This may turn out to be a bit embarassing, but here it is. It is probably not true that the ascending and descending central series (*) of a nilpotent group have the same terms. (Or at least one of MacLane-Birkhoff, Rotman and Jacobson would have mentioned it.) However, I have been unable to find an example where they are different. I thought I had a sketch of proof that they are always equal, but there is a gap, of the kind where you feel it is not patchable.

I've proved it for a few nilpotent groups (dihedral of the square, any group of order p^3, the Heisenberg groups of dimension 3 and 4 over any ring -- I think the argument extends to any dimension), and checked a few more exotic examples in the excellent Group Properties Wiki. So,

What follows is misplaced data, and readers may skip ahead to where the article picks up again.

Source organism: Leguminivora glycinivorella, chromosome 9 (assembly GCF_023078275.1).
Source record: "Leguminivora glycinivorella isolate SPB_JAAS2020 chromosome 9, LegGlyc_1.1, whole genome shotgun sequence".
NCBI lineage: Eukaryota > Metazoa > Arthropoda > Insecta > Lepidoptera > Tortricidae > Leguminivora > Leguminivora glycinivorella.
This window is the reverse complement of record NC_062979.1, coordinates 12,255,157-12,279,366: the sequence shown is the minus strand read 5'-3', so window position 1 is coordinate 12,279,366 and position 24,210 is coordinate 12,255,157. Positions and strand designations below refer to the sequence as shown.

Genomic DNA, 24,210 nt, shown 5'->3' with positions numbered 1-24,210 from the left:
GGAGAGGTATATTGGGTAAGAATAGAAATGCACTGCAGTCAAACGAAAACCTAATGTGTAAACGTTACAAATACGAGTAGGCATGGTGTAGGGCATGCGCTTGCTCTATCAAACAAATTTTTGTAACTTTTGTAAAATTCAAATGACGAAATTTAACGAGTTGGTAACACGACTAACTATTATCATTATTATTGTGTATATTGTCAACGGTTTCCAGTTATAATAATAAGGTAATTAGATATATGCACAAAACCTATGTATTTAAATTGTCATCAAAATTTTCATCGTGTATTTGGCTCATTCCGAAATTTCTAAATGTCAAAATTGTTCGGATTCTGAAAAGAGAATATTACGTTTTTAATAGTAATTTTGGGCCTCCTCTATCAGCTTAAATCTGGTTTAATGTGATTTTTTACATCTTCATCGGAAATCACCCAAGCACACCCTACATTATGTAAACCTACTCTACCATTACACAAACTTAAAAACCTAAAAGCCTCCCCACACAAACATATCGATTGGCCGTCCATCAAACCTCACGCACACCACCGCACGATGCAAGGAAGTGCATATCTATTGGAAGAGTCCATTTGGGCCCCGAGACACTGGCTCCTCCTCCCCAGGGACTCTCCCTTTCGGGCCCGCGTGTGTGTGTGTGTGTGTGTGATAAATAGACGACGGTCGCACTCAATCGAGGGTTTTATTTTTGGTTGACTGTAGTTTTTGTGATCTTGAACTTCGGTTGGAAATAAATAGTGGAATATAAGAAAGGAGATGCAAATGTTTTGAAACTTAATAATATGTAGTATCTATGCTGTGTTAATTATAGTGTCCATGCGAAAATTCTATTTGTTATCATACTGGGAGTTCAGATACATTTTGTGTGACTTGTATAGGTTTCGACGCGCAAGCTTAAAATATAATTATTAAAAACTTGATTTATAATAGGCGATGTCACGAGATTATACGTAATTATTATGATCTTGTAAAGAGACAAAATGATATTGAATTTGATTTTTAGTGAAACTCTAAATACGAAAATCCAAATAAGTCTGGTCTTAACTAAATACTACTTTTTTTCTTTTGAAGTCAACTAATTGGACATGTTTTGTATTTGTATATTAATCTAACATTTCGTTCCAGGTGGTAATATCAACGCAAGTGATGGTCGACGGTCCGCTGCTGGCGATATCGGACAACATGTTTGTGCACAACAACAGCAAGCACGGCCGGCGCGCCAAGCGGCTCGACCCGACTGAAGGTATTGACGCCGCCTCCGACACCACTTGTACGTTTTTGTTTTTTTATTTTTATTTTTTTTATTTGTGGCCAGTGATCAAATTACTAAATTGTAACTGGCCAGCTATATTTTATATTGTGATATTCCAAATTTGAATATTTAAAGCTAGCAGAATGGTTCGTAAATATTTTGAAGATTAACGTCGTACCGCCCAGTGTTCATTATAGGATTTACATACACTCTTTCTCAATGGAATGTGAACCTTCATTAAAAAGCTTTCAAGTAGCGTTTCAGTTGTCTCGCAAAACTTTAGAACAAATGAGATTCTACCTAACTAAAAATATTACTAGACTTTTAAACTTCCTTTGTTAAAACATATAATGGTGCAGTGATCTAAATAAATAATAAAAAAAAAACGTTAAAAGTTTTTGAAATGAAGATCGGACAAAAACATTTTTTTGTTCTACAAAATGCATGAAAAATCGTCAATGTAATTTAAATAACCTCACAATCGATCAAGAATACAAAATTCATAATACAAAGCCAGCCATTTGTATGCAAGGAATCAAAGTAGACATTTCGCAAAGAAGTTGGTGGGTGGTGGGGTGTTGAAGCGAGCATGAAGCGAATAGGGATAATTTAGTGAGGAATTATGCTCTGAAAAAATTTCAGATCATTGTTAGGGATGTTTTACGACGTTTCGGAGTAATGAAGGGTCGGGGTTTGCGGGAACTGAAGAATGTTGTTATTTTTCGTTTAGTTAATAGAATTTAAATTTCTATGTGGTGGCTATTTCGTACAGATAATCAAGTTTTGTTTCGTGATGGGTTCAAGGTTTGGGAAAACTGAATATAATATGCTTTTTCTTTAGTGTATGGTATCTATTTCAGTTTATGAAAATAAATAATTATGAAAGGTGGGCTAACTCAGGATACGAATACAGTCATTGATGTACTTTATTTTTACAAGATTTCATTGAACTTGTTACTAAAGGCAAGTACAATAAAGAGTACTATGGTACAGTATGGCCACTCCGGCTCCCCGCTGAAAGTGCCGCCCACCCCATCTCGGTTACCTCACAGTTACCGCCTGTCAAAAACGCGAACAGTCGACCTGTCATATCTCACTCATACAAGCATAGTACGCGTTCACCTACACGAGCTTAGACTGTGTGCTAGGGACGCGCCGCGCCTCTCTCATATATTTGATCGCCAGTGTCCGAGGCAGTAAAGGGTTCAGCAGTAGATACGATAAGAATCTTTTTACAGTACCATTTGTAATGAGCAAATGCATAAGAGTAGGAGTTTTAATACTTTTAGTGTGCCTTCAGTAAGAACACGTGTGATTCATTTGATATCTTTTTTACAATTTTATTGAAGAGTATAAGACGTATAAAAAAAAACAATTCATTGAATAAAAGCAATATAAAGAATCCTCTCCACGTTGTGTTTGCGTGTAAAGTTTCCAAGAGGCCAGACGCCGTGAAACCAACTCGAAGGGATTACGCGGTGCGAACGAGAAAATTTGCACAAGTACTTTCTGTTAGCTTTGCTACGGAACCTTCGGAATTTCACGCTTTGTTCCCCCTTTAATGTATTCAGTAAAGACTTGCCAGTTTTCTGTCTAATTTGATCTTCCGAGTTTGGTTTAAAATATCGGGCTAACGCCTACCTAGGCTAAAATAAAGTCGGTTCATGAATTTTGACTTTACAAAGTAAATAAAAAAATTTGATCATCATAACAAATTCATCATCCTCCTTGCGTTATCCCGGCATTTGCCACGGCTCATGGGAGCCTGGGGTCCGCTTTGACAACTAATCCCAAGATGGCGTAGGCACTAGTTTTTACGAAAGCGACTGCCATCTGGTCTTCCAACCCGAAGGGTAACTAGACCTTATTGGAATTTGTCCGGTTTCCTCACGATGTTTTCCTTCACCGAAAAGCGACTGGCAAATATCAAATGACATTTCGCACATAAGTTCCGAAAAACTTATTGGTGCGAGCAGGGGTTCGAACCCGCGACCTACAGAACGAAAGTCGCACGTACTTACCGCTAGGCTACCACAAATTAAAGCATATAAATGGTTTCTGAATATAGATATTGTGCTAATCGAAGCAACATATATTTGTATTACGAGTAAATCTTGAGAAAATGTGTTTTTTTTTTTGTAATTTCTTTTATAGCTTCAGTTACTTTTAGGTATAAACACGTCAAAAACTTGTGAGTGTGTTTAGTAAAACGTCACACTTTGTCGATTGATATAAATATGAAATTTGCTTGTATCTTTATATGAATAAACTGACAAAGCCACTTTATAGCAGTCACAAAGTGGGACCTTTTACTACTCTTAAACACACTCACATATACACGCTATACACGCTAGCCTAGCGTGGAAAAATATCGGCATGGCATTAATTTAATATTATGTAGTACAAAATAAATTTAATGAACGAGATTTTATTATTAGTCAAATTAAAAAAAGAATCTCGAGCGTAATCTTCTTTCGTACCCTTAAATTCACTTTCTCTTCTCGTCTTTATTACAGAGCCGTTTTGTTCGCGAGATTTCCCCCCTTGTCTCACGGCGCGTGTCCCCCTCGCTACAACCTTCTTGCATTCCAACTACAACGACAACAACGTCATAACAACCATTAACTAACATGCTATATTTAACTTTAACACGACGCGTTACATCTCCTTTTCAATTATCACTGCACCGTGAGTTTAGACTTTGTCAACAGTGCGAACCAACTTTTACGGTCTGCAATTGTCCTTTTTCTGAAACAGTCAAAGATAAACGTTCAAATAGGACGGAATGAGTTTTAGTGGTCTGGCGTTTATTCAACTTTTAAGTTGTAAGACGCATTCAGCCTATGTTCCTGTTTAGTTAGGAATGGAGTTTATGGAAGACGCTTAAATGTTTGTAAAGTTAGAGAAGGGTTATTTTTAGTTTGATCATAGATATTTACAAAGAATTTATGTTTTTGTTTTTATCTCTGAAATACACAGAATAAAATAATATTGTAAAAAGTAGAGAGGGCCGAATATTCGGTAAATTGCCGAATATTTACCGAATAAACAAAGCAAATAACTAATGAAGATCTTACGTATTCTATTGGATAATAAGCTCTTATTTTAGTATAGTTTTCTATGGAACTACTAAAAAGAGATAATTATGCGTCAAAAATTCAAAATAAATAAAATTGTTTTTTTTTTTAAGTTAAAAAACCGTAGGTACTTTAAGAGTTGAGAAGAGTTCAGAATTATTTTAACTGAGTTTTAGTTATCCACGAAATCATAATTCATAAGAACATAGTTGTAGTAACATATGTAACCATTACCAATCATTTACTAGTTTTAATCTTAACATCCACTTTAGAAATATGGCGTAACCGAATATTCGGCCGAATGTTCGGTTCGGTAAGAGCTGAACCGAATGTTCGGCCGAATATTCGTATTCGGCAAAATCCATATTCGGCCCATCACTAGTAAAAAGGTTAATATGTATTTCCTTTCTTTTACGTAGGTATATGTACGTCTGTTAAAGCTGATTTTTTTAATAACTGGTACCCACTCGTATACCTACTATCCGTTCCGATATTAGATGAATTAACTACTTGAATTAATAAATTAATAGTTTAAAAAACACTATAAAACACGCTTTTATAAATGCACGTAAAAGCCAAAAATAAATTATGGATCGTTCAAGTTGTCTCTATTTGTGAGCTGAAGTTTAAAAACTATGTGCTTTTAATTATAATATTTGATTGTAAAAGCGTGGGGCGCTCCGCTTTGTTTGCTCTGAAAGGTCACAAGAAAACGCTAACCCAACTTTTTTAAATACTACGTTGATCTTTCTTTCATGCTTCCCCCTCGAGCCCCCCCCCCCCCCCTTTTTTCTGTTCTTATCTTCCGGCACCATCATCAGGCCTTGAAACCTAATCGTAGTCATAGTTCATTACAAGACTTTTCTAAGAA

What is the simplest (preferably finite) nilpotent group such that its a.c.s. and d.c.s. are different?

and

Do the a.c.s. and d.c.s. coincide in some interesting general case?

(*) For completeness, the ascending central series of a group G is defined by Z_0 = 1, Z_{i+1} = the pullback of Z(G/Z_i(G)) along the projection, and the descending central series by G_0 = G, G_{i+1} = [G,G_i]. The group G is nilpotent iff ever Z_m = G or G_m = 1. It turns out that if such m exists it is the same for both.

Varieties of groupshad the notation $G_1=G$, $G_2=[G,G]$, etc. very well established. It matters little here, but I doubt there is anyone following Mac Lane-Birkhoff's exercise notation today. (Pet peeve: it's "Mac Lane", with a space, not "MacLane"). $\endgroup$ – Arturo Magidin Jul 8 '10 at 18:23